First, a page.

This morning I’ve been reading again in The ABCs of Robert Lax. Below is a rather long excerpt from a piece written by Alexander Eliot, a man who had maintained a decades-long relationship with Lax, beginning when they worked together at Time magazine in the 1940’s. He visited Lax in Greece, on Patmos, in the 1980s and his piece recalls that visit. I post excerpts from it here because it seems to me that what Eliot says about Lax and his art, is relevant to the poems I’ve written recently, especially the one (or two, actually) shared in my previous post:
The older he gets the more Bob comes to resemble a Byzantine saint, in looks & demeanor alike. That’s obvious to all, but I see something there which is more ancient still: a person standing in an open space, alone, well apart from the clustered parasols of piety. To me, Bob resembles a Siberian shaman, cradling his sacred drum, crackling with shock-power, vibrant with silent song.
Bob had fallen recently, & broken a tooth. ‘Jesus!’ he’d yelled as he fell. ‘The neighbors took that for a prayer,’ he told me, ‘which of course it was.’ The dentist who repaired him said, ‘I don’t want your money, I just want to be your friend.’ It’s fortunate so many people feel that way, since money is one thing Bob hasn’t got.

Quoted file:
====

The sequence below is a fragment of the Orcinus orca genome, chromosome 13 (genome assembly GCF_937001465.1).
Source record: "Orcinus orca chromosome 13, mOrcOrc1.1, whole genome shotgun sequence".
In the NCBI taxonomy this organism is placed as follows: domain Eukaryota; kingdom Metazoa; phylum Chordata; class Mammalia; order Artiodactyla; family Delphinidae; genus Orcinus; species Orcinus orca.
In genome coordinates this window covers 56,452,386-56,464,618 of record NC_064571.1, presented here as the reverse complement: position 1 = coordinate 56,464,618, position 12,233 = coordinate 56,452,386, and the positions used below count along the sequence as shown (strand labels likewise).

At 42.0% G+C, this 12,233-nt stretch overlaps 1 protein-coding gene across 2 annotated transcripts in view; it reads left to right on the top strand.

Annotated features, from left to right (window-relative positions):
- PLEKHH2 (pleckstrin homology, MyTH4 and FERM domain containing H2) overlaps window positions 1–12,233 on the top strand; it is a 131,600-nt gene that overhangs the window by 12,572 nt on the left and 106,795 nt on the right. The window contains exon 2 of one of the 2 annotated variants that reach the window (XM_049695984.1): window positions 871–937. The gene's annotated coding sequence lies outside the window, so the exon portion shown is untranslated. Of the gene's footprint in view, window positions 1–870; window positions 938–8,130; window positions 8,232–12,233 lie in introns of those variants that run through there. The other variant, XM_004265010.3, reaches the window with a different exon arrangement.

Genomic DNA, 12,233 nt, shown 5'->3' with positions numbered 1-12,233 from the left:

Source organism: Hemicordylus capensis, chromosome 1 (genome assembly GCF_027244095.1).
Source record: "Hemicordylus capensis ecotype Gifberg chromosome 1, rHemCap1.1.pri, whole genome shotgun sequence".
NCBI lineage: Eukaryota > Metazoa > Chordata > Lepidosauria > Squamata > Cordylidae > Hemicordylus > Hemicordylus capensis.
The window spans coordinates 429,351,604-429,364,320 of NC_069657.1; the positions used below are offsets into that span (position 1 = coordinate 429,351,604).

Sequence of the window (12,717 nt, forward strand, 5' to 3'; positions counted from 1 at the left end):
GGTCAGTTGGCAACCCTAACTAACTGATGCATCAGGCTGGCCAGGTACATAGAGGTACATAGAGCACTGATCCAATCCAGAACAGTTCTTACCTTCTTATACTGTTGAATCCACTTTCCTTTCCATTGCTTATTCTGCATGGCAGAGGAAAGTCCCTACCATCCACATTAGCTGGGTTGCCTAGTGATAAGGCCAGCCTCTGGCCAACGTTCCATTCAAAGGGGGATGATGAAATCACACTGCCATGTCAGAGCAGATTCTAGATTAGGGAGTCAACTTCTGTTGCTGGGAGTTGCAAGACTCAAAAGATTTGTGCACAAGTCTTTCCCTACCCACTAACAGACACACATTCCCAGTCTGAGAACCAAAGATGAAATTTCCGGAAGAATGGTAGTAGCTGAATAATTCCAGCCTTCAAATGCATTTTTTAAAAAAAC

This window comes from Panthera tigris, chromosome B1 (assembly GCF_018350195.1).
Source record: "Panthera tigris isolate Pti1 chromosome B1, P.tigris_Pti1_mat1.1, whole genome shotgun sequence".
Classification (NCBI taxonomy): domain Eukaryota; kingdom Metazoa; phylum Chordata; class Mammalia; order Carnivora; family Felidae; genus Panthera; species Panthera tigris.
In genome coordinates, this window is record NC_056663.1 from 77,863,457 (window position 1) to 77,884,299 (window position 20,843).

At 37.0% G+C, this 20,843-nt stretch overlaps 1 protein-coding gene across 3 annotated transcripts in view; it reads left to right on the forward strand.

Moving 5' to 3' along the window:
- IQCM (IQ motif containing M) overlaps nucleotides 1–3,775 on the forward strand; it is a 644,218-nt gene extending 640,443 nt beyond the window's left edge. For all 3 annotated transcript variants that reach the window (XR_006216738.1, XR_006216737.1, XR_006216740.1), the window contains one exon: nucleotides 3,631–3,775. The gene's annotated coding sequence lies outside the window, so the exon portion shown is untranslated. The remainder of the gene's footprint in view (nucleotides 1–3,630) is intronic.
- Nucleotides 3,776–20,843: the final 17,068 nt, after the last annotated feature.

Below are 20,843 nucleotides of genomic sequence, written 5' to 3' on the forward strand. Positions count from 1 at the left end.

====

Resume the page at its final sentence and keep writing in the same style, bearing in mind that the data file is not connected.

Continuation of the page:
Bob has reached the conclusion that everyone really wants to be perfect. That goes way beyond Socrates’ notion that everyone desires the good. Is there even a path to perfection? If there were, Bob would probably be climbing it; in fact he’s doing something quite different, and far more productive. He’s tending his word-garden, tapping his sacred drum.
One day Bob remarked that e.e. cummings, Henry Miller & James Joyce had profoundly influenced his youth. ‘Mine too,’ I said, ‘but looking back they seem pretty contrived today.’ Bob disagreed. He argued that their intense concern with words on paper paralleled the modern painters’ obsession with paint on canvas.
The medium is not the message, exactly, but the message doesn’t matter all that much. Instead of exploiting words for illustrative or expository purposes (like me), the modern masters perform in an erudite & yet paradoxically childlike manner with words per se. This tradition, Bob told me, dates back to the Kaballah. It’s his own field of play, clearly.
I’m not certain that Eliot completely gets it. As the penultimate paragraph above indicates, Lax was not sure that he did, either. Nonetheless, Eliot’s observations illuminate some of the things I admire about what Lax was doing with his art—and with his life.